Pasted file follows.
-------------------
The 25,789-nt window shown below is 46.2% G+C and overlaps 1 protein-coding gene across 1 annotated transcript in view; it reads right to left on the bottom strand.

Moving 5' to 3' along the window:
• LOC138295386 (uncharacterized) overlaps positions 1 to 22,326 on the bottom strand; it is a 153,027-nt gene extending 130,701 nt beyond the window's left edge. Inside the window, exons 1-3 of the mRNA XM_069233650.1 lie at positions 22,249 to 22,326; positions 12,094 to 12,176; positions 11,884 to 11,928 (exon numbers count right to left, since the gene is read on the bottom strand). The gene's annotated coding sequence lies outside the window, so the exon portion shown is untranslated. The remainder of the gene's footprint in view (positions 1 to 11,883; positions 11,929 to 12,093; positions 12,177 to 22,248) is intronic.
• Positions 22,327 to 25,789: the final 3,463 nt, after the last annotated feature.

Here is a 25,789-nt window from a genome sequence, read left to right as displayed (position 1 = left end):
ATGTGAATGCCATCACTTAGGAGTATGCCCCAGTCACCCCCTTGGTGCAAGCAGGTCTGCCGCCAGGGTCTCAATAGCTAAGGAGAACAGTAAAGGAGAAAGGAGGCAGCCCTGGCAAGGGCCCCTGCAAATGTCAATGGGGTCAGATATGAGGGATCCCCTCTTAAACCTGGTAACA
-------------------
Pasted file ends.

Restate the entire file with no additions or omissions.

The 25,789-nt window shown below is 46.2% G+C and overlaps 1 protein-coding gene across 1 annotated transcript in view; it reads right to left on the bottom strand.

Moving 5' to 3' along the window:
• LOC138295386 (uncharacterized) overlaps positions 1 to 22,326 on the bottom strand; it is a 153,027-nt gene extending 130,701 nt beyond the window's left edge. Inside the window, exons 1-3 of the mRNA XM_069233650.1 lie at positions 22,249 to 22,326; positions 12,094 to 12,176; positions 11,884 to 11,928 (exon numbers count right to left, since the gene is read on the bottom strand). The gene's annotated coding sequence lies outside the window, so the exon portion shown is untranslated. The remainder of the gene's footprint in view (positions 1 to 11,883; positions 11,929 to 12,093; positions 12,177 to 22,248) is intronic.
• Positions 22,327 to 25,789: the final 3,463 nt, after the last annotated feature.

Here is a 25,789-nt window from a genome sequence, read left to right as displayed (position 1 = left end):
ATGTGAATGCCATCACTTAGGAGTATGCCCCAGTCACCCCCTTGGTGCAAGCAGGTCTGCCGCCAGGGTCTCAATAGCTAAGGAGAACAGTAAAGGAGAAAGGAGGCAGCCCTGGCAAGGGCCCCTGCAAATGTCAATGGGGTCAGATATGAGGGATCCCCTCTTAAACCTGGTAACA